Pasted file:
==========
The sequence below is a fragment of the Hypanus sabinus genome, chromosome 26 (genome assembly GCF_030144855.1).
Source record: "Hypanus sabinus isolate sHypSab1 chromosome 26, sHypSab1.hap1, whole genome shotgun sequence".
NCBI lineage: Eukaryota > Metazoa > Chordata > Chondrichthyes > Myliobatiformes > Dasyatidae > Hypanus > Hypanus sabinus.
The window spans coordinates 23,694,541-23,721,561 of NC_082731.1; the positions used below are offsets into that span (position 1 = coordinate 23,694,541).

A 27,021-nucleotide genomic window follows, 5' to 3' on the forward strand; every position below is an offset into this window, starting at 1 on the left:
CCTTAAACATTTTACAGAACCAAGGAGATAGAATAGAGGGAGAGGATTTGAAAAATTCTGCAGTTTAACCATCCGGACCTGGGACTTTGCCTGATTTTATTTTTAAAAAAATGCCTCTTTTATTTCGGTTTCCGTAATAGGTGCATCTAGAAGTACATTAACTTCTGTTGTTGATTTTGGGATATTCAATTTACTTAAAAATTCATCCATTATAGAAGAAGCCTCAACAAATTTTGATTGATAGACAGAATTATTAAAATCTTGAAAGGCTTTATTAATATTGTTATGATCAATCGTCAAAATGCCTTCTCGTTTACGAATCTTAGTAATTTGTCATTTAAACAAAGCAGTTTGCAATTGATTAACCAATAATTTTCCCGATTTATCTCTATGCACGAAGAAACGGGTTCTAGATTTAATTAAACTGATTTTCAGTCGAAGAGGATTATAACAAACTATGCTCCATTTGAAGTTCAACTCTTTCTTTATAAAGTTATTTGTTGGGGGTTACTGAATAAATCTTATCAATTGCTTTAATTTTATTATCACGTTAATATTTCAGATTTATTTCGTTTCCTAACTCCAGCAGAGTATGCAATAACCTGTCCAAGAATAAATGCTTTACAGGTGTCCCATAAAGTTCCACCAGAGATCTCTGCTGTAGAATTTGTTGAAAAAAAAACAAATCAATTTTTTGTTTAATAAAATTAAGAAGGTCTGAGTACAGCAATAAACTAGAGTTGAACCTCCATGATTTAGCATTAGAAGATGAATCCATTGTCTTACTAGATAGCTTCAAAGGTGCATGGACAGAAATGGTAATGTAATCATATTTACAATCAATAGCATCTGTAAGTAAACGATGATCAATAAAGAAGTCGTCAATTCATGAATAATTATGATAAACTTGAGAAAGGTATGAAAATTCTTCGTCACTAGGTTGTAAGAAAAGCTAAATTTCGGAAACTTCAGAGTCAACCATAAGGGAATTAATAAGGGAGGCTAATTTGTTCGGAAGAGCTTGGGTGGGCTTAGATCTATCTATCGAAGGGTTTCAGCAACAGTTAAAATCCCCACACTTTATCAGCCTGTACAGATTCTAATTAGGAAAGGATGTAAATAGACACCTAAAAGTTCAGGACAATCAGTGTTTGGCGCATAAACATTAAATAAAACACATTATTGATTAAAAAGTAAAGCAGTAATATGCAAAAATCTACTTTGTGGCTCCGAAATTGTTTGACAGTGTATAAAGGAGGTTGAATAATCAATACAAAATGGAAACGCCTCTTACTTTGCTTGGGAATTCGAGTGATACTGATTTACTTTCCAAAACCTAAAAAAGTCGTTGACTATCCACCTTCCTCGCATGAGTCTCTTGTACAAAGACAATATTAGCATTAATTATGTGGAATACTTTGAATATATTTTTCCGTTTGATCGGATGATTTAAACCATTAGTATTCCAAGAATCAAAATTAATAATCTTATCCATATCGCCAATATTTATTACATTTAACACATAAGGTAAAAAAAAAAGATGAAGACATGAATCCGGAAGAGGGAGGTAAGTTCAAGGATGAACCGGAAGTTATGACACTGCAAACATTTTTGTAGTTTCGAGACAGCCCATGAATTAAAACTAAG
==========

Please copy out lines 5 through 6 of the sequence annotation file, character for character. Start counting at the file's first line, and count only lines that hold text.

A 27,021-nucleotide genomic window follows, 5' to 3' on the forward strand; every position below is an offset into this window, starting at 1 on the left:
CCTTAAACATTTTACAGAACCAAGGAGATAGAATAGAGGGAGAGGATTTGAAAAATTCTGCAGTTTAACCATCCGGACCTGGGACTTTGCCTGATTTTATTTTTAAAAAAATGCCTCTTTTATTTCGGTTTCCGTAATAGGTGCATCTAGAAGTACATTAACTTCTGTTGTTGATTTTGGGATATTCAATTTACTTAAAAATTCATCCATTATAGAAGAAGCCTCAACAAATTTTGATTGATAGACAGAATTATTAAAATCTTGAAAGGCTTTATTAATATTGTTATGATCAATCGTCAAAATGCCTTCTCGTTTACGAATCTTAGTAATTTGTCATTTAAACAAAGCAGTTTGCAATTGATTAACCAATAATTTTCCCGATTTATCTCTATGCACGAAGAAACGGGTTCTAGATTTAATTAAACTGATTTTCAGTCGAAGAGGATTATAACAAACTATGCTCCATTTGAAGTTCAACTCTTTCTTTATAAAGTTATTTGTTGGGGGTTACTGAATAAATCTTATCAATTGCTTTAATTTTATTATCACGTTAATATTTCAGATTTATTTCGTTTCCTAACTCCAGCAGAGTATGCAATAACCTGTCCAAGAATAAATGCTTTACAGGTGTCCCATAAAGTTCCACCAGAGATCTCTGCTGTAGAATTTGTTGAAAAAAAAACAAATCAATTTTTTGTTTAATAAAATTAAGAAGGTCTGAGTACAGCAATAAACTAGAGTTGAACCTCCATGATTTAGCATTAGAAGATGAATCCATTGTCTTACTAGATAGCTTCAAAGGTGCATGGACAGAAATGGTAATGTAATCATATTTACAATCAATAGCATCTGTAAGTAAACGATGATCAATAAAGAAGTCGTCAATTCATGAATAATTATGATAAACTTGAGAAAGGTATGAAAATTCTTCGTCACTAGGTTGTAAGAAAAGCTAAATTTCGGAAACTTCAGAGTCAACCATAAGGGAATTAATAAGGGAGGCTAATTTGTTCGGAAGAGCTTGGGTGGGCTTAGATCTATCTATCGAAGGGTTTCAGCAACAGTTAAAATCCCCACACTTTATCAGCCTGTACAGATTCTAATTAGGAAAGGATGTAAATAGACACCTAAAAGTTCAGGACAATCAGTGTTTGGCGCATAAACATTAAATAAAACACATTATTGATTAAAAAGTAAAGCAGTAATATGCAAAAATCTACTTTGTGGCTCCGAAATTGTTTGACAGTGTATAAAGGAGGTTGAATAATCAATACAAAATGGAAACGCCTCTTACTTTGCTTGGGAATTCGAGTGATACTGATTTACTTTCCAAAACCTAAAAAAGTCGTTGACTATCCACCTTCCTCGCATGAGTCTCTTGTACAAAGACAATATTAGCATTAATTATGTGGAATACTTTGAATATATTTTTCCGTTTGATCGGATGATTTAAACCATTAGTATTCCAAGAATCAAAATTAATAATCTTATCCATATCGCCAATATTTATTACATTTAACACATAAGGTAAAAAAAAAAGATGAAGACATGAATCCGGAAGAGGGAGGTAAGTTCAAGGATGAACCGGAAGTTATGACACTGCAAACATTTTTGTAGTTTCGAGACAGCCCATGAATTAAAACTAAG